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Business

Remittances, a lifeline for many Filipino families, post slower growth in July

Ramon Royandoyan - Philstar.com
Remittances, a lifeline for many Filipino families, post slower growth in July
Cash remittances sent through banks inched up 2.5% year-on-year to $2.85 billion in July, the Bangko Sentral ng Pilipinas reported Wednesday. However, that was a slower annual pace than 7% recorded in June.
STAR / Miguel de Guzman / File

MANILA, Philippines — Money sent home by Filipinos abroad continued to grow in July, albeit at a slower pace than the previous month, showing their time-tested resilience as the global economy slowly reopens from coronavirus lockdowns.

What’s new

Cash remittances sent through banks inched up 2.5% year-on-year to $2.85 billion in July, the Bangko Sentral ng Pilipinas reported Wednesday. However, that was a slower annual pace than 7% recorded in June.

In the first seven months, cash remittances went up 5.8% on-year to $17.8 billion.

Why this matters

Remittances have historically supported the Philippines’ consumption-driven economy, especially since money sent home by migrant Filipinos boosts the spending capacity of their families here.

At the same time, remittances serve as a key dollar source for the Philippines. For this year, the BSP forecast cash remittances to grow 4% that, if realized, would reverse last year’s 0.8% contraction when the pandemic triggered massive job losses worldwide.

What analysts say

Sought for comment, Jun Neri, lead economist at Bank of the Philippine Islands, said remittances would likely grow larger by the end of the year driven by cash sent home by Filipinos working in the hospitality sector overseas.

The fourth quarter is typically a strong period for remittances as Filipino expats send home money for the Christmas shopping season.

“I think the latest print is just a soft patch so that we will likely revert to the higher growth prints towards yearend. The recent global virus surge hasn’t translated to as many Covid-related deaths which means tours via cruise ships and similar activities will likely rebound,” Neri said in a Viber message.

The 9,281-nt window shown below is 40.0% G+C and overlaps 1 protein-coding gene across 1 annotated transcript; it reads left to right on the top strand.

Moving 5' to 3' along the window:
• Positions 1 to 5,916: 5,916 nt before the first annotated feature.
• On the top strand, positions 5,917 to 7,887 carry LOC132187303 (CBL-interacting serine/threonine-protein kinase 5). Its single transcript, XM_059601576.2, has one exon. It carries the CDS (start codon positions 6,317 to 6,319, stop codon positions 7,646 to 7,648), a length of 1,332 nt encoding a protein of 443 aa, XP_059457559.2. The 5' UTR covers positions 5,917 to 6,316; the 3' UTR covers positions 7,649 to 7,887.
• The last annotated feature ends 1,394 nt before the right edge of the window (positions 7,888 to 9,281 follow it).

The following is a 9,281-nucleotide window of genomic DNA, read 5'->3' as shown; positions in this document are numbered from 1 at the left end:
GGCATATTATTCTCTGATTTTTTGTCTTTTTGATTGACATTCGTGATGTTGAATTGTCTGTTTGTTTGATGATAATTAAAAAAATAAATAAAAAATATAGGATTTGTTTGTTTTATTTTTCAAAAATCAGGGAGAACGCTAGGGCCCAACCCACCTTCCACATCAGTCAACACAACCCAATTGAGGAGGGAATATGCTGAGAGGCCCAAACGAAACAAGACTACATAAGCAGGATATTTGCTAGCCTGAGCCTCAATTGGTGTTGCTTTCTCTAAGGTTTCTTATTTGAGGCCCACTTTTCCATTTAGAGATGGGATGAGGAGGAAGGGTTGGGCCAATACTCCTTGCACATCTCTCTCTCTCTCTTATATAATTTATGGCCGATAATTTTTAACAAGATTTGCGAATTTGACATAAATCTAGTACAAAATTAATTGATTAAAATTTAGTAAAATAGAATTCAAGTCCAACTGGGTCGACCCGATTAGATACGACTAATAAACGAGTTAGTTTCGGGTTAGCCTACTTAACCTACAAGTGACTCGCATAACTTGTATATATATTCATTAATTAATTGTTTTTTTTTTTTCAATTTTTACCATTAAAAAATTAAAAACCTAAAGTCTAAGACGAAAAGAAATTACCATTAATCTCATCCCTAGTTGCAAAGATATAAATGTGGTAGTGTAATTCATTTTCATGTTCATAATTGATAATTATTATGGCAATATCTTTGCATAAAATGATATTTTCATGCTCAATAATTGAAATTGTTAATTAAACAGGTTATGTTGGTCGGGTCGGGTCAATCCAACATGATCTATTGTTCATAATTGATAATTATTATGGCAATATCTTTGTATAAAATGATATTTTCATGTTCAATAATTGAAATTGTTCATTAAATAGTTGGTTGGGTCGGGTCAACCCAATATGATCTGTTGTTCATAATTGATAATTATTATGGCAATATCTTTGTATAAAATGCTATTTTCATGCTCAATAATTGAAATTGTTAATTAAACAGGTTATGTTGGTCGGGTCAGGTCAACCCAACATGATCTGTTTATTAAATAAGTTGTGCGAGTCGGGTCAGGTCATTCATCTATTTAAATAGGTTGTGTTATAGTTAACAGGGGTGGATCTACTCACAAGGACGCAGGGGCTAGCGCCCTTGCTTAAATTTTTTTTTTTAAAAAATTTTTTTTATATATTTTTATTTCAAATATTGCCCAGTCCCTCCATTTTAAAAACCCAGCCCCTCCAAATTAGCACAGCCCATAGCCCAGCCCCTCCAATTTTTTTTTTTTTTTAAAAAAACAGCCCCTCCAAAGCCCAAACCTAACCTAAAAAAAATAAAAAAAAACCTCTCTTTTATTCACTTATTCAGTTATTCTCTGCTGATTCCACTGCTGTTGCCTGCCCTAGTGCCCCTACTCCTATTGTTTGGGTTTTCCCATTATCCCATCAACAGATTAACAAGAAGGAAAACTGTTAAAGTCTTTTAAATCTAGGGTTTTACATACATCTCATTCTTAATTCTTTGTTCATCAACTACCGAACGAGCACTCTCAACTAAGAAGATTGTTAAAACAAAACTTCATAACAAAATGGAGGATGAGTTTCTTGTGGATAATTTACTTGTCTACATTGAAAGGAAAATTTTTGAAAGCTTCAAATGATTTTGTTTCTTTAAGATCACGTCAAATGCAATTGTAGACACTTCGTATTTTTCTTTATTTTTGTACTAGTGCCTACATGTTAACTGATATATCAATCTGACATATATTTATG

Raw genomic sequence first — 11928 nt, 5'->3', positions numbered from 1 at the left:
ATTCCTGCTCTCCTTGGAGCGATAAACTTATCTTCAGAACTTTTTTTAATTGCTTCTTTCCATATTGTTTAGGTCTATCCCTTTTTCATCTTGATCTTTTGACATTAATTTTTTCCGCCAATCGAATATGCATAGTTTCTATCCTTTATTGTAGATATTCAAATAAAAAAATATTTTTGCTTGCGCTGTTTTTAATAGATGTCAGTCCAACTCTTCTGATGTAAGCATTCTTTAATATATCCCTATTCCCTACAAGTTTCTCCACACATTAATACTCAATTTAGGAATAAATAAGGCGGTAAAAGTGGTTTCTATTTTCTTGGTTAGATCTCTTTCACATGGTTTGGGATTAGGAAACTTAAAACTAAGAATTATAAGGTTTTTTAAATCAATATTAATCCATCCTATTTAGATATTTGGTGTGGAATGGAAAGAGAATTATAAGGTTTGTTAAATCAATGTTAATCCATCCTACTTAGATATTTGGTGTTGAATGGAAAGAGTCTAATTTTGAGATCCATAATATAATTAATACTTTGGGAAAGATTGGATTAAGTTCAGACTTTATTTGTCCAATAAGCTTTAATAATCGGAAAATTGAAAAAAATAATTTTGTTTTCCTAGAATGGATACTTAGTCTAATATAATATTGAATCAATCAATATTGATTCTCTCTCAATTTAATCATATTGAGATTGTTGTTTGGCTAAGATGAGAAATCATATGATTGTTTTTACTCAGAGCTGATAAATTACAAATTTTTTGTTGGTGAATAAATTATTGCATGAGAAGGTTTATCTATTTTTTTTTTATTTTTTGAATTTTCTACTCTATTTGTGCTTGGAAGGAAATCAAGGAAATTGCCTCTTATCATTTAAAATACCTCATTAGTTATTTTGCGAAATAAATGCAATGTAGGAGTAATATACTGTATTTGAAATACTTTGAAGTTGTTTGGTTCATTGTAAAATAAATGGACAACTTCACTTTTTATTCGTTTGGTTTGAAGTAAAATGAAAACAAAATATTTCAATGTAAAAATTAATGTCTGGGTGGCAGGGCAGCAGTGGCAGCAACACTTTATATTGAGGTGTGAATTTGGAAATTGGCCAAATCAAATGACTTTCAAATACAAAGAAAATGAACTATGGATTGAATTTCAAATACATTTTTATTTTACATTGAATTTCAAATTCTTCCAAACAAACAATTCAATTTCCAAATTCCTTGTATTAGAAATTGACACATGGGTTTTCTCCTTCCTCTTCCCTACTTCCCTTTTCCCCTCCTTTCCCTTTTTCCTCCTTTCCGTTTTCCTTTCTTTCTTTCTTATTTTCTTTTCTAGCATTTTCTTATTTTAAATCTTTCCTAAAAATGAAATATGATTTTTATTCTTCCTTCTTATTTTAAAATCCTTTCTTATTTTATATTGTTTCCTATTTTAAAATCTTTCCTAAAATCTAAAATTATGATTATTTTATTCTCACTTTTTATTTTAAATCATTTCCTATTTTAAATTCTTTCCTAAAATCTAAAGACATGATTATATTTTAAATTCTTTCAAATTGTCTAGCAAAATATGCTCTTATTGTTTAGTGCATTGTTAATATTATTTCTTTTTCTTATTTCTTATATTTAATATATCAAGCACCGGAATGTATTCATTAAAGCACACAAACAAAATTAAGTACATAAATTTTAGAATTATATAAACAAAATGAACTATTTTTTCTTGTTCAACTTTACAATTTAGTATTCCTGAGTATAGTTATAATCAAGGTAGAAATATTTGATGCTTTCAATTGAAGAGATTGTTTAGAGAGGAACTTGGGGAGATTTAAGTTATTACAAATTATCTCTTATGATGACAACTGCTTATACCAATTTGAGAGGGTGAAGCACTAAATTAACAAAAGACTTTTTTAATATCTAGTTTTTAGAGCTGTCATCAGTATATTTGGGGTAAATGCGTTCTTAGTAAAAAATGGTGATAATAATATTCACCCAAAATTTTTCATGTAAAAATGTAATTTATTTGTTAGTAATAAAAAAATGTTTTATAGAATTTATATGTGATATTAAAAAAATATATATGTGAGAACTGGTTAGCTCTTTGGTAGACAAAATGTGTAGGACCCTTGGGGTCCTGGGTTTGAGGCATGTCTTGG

The hospitality industry took one of the worst hits from the pandemic, especially since early documented cases of infections were aboard cruise ships. This has changed, Neri noted, as many Filipinos will likely “fill up” openings in the sector because many workers, especially those in US and Europe, are not rushing to retake these jobs.

Likewise, the return to normal for developed countries bodes well for the state of global labor, Jeremiah Opiniano, executive director at the Institute for Migration and Development Issues, said.

“It seems that overseas Filipinos have kind of adjusted already to the continuing impacts of the pandemic. I think we can also see that since some destination countries have slowly resumed normalcy and economic activities (amid the Delta variant threats), so there's a semblance of renewed vigor for people to earn incomes,” Opiniano said in an online exchange.

Other figures

  • The BSP said 40.4% of 7-month cash remittances came from United States, while the rest came from Singapore, Saudi Arabia, Japan, and the United Kingdom.
  • Remittance from land-based workers inched up by 1.6% year-on-year to $2.31 billion in July. Sea-based workers brought in a total of $545 million, which grew 6.9% year-on-year.

NOVEL CORONAVIRUS PHILIPPINE ECONOMY REMITTANCE
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